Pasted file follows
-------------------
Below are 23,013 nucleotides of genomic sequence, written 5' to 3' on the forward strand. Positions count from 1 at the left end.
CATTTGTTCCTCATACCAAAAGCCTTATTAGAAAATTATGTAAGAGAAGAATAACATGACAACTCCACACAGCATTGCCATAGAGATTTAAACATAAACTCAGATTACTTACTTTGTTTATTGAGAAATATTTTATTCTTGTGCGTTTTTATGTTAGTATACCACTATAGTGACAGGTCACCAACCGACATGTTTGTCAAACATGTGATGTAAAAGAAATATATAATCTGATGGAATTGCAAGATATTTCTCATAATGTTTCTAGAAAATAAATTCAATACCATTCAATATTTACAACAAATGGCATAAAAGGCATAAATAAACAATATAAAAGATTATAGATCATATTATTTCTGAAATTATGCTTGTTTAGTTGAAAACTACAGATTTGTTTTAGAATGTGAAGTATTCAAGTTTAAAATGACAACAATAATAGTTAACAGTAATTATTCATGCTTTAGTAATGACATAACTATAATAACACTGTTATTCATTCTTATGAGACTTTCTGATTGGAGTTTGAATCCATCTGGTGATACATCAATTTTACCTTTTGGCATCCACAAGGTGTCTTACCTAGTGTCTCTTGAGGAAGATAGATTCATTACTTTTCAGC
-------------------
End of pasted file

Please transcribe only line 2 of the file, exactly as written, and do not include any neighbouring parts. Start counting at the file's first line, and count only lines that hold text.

CATTTGTTCCTCATACCAAAAGCCTTATTAGAAAATTATGTAAGAGAAGAATAACATGACAACTCCACACAGCATTGCCATAGAGATTTAAACATAAACTCAGATTACTTACTTTGTTTATTGAGAAATATTTTATTCTTGTGCGTTTTTATGTTAGTATACCACTATAGTGACAGGTCACCAACCGACATGTTTGTCAAACATGTGATGTAAAAGAAATATATAATCTGATGGAATTGCAAGATATTTCTCATAATGTTTCTAGAAAATAAATTCAATACCATTCAATATTTACAACAAATGGCATAAAAGGCATAAATAAACAATATAAAAGATTATAGATCATATTATTTCTGAAATTATGCTTGTTTAGTTGAAAACTACAGATTTGTTTTAGAATGTGAAGTATTCAAGTTTAAAATGACAACAATAATAGTTAACAGTAATTATTCATGCTTTAGTAATGACATAACTATAATAACACTGTTATTCATTCTTATGAGACTTTCTGATTGGAGTTTGAATCCATCTGGTGATACATCAATTTTACCTTTTGGCATCCACAAGGTGTCTTACCTAGTGTCTCTTGAGGAAGATAGATTCATTACTTTTCAGC